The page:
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Calcium - ionized

Ionized calcium is calcium in your blood that is not attached to proteins. It is also called free calcium.

All cells need calcium in order to work. Calcium helps build strong bones and teeth. It is important for heart function. It also helps with muscle contraction, nerve signaling, and blood clotting.

This article discusses the test used to measure the amount of ionized calcium in blood.

Alternative Names

Free calcium; Ionized calcium

How the test is performed

A blood sample is needed. Most of the time blood is drawn from a vein located on the inside of the elbow or the back of the hand.

How to prepare for the test

You should not eat or drink for at least 6 hours before the test.

Many medicines can interfere with blood test results.

  • Your health care provider will tell you if you need to stop taking any medicines before you have this test.
  • Do not stop or change your medications without talking to your doctor first.

Why the test is performed

Your doctor may order this test if you have signs of kidney or parathyroid disease. The test may also be done to monitor progress and treatment of these diseases.

Most of the time, blood tests measure your total calcium level. This looks at both ionized calcium and calcium attached to proteins. You may need to have a separate ionized calcium test if you have factors that increase or decrease total calcium levels. These may include abnormal blood levels of albumin or immunoglobulins.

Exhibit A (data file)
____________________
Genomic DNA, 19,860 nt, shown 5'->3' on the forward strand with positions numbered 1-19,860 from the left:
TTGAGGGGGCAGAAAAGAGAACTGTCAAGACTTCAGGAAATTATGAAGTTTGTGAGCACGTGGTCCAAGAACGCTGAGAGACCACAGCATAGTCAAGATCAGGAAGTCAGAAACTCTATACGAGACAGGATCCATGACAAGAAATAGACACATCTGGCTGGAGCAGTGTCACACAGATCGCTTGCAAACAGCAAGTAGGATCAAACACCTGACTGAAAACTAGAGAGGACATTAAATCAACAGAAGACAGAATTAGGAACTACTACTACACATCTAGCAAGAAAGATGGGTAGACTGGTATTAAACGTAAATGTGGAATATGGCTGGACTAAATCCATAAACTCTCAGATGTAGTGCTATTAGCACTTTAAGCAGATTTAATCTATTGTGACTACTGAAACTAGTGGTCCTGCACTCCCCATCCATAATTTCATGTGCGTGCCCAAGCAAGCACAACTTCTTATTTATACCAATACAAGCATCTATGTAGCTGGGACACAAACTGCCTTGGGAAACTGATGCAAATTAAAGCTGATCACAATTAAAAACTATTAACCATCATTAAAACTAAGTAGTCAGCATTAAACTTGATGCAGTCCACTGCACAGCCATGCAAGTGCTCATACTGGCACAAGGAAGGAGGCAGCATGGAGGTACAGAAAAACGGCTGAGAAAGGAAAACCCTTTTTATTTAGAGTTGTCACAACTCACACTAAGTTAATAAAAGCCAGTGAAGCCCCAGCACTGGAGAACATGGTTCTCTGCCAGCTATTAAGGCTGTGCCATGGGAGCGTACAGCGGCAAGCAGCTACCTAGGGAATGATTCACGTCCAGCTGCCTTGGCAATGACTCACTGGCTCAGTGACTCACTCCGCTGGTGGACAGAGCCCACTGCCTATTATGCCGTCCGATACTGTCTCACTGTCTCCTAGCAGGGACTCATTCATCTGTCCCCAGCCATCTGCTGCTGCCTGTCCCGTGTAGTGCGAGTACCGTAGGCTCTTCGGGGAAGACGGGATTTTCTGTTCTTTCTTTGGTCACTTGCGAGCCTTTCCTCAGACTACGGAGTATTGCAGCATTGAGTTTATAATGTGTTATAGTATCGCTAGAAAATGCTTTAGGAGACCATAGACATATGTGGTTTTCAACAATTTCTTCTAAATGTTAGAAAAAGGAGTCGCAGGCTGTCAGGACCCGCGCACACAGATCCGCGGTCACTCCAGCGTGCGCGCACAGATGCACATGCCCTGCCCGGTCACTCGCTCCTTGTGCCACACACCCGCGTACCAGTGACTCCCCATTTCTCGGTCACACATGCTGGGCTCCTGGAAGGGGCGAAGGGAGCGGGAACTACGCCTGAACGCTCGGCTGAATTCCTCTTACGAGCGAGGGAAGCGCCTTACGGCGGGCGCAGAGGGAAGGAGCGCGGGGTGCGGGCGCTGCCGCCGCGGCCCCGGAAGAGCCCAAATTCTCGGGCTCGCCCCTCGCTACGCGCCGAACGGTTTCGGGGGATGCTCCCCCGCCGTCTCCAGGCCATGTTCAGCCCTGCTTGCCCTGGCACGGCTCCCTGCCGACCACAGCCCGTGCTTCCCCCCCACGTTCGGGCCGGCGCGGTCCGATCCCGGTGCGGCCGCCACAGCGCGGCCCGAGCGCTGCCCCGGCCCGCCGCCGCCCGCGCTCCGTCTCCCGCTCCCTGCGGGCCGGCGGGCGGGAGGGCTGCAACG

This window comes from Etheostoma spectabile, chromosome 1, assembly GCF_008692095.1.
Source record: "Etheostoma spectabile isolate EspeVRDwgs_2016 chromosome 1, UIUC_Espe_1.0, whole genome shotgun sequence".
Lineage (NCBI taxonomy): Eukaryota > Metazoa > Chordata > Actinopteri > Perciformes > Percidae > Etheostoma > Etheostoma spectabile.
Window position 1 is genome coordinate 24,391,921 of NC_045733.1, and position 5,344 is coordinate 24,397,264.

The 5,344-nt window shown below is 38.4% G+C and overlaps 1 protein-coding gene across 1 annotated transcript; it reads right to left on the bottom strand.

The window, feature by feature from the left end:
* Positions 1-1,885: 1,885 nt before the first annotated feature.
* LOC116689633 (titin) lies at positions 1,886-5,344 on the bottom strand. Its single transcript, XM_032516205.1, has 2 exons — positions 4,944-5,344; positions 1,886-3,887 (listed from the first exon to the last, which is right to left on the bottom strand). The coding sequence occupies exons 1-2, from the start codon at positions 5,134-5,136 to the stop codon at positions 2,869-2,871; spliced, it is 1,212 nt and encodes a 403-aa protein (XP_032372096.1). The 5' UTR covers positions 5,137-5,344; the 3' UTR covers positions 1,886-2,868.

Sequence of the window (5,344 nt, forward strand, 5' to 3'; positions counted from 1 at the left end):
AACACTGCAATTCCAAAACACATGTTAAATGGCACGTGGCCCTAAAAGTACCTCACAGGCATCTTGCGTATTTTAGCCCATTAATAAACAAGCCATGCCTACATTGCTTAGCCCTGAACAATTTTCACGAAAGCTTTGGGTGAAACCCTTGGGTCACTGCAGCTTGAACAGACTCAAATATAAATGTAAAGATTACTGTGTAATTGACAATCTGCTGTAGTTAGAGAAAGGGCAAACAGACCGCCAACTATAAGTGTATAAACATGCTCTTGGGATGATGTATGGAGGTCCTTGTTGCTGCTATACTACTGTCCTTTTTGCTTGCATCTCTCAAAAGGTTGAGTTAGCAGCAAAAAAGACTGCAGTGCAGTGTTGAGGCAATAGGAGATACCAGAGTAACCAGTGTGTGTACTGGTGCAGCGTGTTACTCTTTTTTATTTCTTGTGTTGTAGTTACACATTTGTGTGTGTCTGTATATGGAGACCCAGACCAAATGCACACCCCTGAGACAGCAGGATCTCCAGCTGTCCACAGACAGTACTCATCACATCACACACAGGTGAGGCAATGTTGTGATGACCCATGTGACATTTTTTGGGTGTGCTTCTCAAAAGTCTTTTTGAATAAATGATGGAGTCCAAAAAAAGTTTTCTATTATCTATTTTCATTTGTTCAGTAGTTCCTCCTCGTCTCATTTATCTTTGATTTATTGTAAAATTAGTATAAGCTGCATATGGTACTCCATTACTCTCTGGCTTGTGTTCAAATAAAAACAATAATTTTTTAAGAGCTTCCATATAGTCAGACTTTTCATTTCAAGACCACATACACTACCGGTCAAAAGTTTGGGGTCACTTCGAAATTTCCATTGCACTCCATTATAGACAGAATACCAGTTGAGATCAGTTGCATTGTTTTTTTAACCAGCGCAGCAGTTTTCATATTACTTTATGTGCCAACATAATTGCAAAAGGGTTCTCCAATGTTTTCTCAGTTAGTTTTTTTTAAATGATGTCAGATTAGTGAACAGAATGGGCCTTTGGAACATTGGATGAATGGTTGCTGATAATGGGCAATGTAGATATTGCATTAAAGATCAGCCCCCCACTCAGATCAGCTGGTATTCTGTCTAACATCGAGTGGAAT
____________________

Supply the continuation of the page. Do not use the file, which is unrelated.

Normal Values

  • Children: 4.4 - 6.0 milligrams per deciliter (mg/dL)
  • Adults: 4.4 - 5.3 mg/dL

Normal value ranges may vary slightly among different laboratories. Talk to your doctor about the meaning of your specific test results.

The examples above show the common measurements for results for these tests. Some laboratories use different measurements or may test different specimens.

What abnormal results mean

Higher-than-normal levels of ionized calcium may be due to:

Lower-than-normal levels may be due to:

References

Wysolmerski JJ, Insogna KL. The parathyroid glands, hypercalcemia, and hypocalcemia. In: Goldman L, Schafer AI, eds.Cecil Medicine. 24th ed. Philadelphia, Pa: Saunders Elsevier; 2011:chap 253.

Updated: 5/5/2013

David C. Dugdale, III, MD, Professor of Medicine, Division of General Medicine, Department of Medicine, University of Washington School of Medicine. Also reviewed by A.D.A.M. Health Solutions, Ebix, Inc., Editorial Team: David Zieve, MD, MHA, Bethanne Black, Stephanie Slon, and Nissi Wang.


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